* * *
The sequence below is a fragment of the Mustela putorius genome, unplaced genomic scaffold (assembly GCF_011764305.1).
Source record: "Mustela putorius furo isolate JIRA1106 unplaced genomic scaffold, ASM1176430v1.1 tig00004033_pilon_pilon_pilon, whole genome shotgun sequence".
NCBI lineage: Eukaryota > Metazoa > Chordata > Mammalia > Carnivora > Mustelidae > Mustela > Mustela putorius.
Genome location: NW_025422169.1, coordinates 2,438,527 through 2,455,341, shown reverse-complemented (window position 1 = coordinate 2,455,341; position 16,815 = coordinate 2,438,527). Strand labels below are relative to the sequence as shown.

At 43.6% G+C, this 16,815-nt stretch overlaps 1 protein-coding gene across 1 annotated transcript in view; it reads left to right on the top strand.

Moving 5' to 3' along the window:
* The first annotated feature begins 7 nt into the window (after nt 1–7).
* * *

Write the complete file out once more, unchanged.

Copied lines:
The sequence below is a fragment of the Mustela putorius genome, unplaced genomic scaffold (assembly GCF_011764305.1).
Source record: "Mustela putorius furo isolate JIRA1106 unplaced genomic scaffold, ASM1176430v1.1 tig00004033_pilon_pilon_pilon, whole genome shotgun sequence".
NCBI lineage: Eukaryota > Metazoa > Chordata > Mammalia > Carnivora > Mustelidae > Mustela > Mustela putorius.
Genome location: NW_025422169.1, coordinates 2,438,527 through 2,455,341, shown reverse-complemented (window position 1 = coordinate 2,455,341; position 16,815 = coordinate 2,438,527). Strand labels below are relative to the sequence as shown.

At 43.6% G+C, this 16,815-nt stretch overlaps 1 protein-coding gene across 1 annotated transcript in view; it reads left to right on the top strand.

Moving 5' to 3' along the window:
* The first annotated feature begins 7 nt into the window (after nt 1–7).